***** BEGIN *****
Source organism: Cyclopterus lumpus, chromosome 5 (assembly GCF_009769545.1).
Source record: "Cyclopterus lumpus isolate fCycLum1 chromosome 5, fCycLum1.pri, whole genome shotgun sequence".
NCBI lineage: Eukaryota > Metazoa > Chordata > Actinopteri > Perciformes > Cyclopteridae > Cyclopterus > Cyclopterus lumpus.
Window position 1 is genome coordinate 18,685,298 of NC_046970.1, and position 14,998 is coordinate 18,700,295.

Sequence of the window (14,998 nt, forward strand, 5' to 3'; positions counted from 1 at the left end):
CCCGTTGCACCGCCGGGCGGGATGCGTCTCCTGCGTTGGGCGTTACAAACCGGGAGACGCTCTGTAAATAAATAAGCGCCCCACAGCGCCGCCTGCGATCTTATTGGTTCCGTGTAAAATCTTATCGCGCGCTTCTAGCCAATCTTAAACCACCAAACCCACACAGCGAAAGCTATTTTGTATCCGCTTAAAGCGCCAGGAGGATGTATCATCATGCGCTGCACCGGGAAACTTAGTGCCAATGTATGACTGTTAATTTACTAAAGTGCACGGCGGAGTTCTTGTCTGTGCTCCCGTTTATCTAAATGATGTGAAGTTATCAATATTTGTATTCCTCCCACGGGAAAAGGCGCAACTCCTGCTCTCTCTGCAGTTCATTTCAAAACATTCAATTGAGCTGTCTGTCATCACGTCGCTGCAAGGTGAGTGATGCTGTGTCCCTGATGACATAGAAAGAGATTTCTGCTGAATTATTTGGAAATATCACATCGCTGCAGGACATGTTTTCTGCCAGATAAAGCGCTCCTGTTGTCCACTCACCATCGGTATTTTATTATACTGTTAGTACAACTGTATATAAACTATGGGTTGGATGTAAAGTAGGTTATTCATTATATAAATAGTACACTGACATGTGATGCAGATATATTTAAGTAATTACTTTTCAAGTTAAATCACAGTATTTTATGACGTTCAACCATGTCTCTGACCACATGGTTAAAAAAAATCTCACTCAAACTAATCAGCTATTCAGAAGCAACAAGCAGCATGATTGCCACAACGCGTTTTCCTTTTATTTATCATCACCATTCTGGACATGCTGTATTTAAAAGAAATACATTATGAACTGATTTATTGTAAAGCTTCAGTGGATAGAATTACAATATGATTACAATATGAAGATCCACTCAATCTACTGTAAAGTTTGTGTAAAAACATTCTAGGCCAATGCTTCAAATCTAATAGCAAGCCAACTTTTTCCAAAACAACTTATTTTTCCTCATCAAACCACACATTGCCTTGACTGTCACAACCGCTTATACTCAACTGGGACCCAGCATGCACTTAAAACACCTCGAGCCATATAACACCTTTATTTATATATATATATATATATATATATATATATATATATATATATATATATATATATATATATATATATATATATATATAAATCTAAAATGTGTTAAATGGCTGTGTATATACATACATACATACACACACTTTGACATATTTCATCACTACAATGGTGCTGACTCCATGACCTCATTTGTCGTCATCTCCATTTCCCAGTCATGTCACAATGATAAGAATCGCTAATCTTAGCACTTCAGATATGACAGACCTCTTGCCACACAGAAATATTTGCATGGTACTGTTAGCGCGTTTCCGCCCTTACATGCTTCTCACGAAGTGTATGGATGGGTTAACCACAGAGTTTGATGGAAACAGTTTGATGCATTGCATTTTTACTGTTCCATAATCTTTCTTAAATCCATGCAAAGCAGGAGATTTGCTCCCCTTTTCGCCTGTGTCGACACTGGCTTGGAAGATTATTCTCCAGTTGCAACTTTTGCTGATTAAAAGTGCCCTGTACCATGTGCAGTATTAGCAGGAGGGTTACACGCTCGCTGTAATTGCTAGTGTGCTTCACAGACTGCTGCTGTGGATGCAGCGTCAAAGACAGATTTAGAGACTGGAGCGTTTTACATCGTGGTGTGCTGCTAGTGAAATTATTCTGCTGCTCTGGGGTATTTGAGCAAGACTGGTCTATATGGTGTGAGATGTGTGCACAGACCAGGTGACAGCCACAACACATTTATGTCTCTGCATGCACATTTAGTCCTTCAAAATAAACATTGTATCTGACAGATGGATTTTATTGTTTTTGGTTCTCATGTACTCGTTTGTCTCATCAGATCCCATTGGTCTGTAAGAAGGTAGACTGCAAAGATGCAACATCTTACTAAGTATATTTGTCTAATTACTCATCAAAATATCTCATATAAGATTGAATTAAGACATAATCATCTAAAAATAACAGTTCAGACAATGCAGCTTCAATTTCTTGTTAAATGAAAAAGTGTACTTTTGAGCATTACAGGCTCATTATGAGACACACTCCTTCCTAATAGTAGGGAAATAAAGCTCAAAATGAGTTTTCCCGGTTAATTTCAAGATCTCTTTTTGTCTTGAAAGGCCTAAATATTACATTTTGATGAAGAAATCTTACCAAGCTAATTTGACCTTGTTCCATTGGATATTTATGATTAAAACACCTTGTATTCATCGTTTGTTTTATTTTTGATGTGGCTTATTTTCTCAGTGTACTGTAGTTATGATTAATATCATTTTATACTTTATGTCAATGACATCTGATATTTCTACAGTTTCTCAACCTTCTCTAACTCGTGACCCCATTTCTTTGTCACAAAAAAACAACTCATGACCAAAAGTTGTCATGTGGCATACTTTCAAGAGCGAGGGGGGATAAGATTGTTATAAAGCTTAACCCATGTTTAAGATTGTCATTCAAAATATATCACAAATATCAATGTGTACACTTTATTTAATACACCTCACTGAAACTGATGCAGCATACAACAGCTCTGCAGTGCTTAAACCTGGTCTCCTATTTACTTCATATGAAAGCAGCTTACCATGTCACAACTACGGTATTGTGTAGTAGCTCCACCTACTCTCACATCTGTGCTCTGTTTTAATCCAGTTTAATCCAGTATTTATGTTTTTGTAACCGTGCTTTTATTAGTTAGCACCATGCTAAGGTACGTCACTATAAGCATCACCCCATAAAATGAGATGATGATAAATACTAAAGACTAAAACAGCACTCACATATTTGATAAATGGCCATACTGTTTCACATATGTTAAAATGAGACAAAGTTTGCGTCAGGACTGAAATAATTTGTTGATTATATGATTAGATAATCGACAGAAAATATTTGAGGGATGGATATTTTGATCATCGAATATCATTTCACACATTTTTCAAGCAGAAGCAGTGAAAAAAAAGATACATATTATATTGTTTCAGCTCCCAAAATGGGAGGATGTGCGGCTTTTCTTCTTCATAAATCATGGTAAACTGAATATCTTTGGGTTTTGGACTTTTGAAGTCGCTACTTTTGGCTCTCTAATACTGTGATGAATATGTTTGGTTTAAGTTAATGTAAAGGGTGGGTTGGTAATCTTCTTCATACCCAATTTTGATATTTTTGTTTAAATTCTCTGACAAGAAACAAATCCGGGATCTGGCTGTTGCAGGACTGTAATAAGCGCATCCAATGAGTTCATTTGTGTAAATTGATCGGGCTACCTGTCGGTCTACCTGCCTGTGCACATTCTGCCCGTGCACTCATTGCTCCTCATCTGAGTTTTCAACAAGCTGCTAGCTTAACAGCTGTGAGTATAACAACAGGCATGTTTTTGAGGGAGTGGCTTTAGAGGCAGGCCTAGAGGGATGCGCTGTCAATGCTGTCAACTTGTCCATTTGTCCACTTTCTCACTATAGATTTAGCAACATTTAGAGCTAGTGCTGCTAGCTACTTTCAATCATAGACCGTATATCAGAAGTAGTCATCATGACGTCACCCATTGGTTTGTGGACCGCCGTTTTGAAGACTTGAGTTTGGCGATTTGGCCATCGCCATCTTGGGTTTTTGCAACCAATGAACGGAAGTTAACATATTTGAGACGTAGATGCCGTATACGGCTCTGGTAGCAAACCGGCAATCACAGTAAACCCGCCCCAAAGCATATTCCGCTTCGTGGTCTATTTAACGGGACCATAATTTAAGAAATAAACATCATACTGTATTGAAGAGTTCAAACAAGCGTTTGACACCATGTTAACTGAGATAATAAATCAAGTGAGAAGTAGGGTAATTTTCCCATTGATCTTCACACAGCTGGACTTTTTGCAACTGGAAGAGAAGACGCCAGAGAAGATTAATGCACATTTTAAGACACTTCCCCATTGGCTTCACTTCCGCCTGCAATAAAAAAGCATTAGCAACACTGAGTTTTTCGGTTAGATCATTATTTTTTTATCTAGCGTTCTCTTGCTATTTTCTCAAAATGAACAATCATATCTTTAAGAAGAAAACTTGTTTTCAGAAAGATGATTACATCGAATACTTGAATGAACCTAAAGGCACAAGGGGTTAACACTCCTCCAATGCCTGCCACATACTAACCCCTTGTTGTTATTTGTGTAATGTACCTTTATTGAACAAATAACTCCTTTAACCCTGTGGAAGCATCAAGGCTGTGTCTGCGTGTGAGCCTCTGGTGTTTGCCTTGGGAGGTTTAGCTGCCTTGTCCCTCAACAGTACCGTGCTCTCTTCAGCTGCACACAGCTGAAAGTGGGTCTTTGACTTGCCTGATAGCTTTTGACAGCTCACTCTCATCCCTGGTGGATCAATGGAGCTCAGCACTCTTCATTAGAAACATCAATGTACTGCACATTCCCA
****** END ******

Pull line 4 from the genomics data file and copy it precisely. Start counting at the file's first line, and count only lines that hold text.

Window position 1 is genome coordinate 18,685,298 of NC_046970.1, and position 14,998 is coordinate 18,700,295.